The government used an Emergency Powers Act (rather like the more recent Civil Contingencies Act) to prepare to defeat a general strike. The country was divided into eleven regions headed by a Civil Commissioner for each and an Organisation for the Maintenance of Supplies was set up. The military was to be involved as well with battleships sent to key areas like Clydeside and the London docks. Preparations were made to arrest known members of the Communist Party.

The Samuel Commission recommended cuts in pay of 13% for the miners. This was decisively rejected by the miners’ leaders, a left-winger named Arthur Cook. He coined the slogan “Not a penny off the pay, not an hour on the day”. Rejecting the mine-owners’ terms the miners found themselves locked out in April 1926. The onus was now on the TUC to call a general strike. The TUC general council was split – right-wingers such as Thomas wanted more negotiations. Infamously he was quoted as saying “the only class that I fear is my own!” These sentiments were echoed by leaders of the Labour Party such as Ramsay MacDonald and Lord Snowdon, later to join a coalition with the Tories in 1931. They wanted the government to win.

The strike begins

The Tory Prime Minister, sensing that the TUC leadership did not want a strike, broke off negotiations when printworkers refused to print an anti-strike cartoon. On May 1st an emergency conference of the TUC had voted for a general strike overwhelmingly. The strike began on the night of May 3rd and lasted nine days.

Suffice it to say that the TUC was not prepared for this action as compared to the elaborate preparations on the government’s side. The right wing of the TUC was still trying to get the strike called off. Left-wing leaders such as Cook and Pugh were determined to support the miners. After all, they had been warned that wage cuts for the miners would lead to wage cuts across British industry. But they were not prepared for the consequences of a general strike. Famously one TUC delegate was known to announce that his mother-in-law had been saving an extra tin of fish a week in preparation!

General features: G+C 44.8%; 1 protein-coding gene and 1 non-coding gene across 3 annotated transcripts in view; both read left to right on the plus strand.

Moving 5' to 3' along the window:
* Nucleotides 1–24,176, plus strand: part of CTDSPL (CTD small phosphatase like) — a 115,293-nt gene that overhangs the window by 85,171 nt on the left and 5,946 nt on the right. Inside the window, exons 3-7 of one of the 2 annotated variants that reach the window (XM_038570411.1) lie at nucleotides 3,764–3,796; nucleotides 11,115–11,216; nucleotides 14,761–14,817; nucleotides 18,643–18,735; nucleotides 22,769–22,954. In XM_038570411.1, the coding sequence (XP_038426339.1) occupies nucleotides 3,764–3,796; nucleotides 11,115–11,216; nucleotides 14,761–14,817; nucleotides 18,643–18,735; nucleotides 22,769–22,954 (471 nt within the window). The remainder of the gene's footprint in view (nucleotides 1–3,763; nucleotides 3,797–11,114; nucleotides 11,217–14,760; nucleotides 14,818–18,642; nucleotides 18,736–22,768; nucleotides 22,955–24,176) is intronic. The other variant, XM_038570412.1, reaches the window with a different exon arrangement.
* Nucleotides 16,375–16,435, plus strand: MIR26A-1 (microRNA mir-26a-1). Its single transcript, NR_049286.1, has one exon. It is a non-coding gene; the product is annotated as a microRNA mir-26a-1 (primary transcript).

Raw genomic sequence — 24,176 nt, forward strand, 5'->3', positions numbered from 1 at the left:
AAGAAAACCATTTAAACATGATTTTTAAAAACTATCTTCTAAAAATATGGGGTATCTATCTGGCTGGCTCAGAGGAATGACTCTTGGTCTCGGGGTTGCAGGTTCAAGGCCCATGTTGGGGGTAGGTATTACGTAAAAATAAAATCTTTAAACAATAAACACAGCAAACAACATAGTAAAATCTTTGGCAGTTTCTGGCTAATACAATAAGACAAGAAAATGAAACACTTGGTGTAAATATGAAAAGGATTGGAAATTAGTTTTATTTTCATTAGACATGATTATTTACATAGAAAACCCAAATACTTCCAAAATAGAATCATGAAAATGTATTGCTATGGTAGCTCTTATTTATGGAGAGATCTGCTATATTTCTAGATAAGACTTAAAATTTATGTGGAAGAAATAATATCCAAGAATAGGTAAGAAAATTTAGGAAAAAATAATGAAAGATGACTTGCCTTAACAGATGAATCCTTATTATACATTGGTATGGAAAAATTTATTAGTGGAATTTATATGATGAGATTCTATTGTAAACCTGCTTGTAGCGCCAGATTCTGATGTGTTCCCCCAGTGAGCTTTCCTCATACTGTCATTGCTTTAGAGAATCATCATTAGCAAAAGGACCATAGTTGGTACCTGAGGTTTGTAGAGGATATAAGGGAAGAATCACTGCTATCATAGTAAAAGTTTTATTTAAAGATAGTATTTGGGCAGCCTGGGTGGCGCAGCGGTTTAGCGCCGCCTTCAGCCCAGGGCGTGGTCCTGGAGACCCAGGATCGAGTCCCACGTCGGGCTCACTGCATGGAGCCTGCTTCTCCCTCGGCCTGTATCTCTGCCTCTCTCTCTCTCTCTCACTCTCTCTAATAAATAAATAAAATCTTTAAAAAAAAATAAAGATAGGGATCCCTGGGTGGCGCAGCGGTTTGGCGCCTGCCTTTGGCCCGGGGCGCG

The strike called in support of the miners received 100% support. Membership of the TUC was now down to five million, and four and a half million were called out. Heavy industry was the first to be called out. In London it was the transport workers who were the key. Public service workers and those in new engineering factories were not yet unionised. Volunteers from the professions and students came forward to offer to drive trains and buses. It is inconceivable that this could happen today in the event of a transport strike. Who would be mad enough to take on a job for which they were not properly trained? Also many of these white-collar workers would be in trade unions affiliated to the TUC. The middle class reserves which British capitalism could rely on in the 1920s do not exist today. There were frequent attacks on buses and trains driven by “scab labour”. Buses were turned over and windows broken. But the main accidents were caused, according to reports in the TUC paper, the British Worker by scab labour not being competent to drive buses and trains. There were fatalities.

As the strike went on more workers joined. The Government set up a newspaper the British Gazette, personally edited by the fanatical anti-trade unionist Winston Churchill. The government claimed that parliamentary democracy was under attack. The TUC denied this saying that it was a defensive strike in support of the miners. There was no constitutional crisis they claimed. There was little violence due to the “common sense” of the British people. Of course the police themselves had links with the working class and had themselves been in dispute in 1919. They had no reason to pick fights with strikers. There do not seem to have been scenes like we saw at Orgreave during the 1984/85 miner’s strike.

A missed revolution?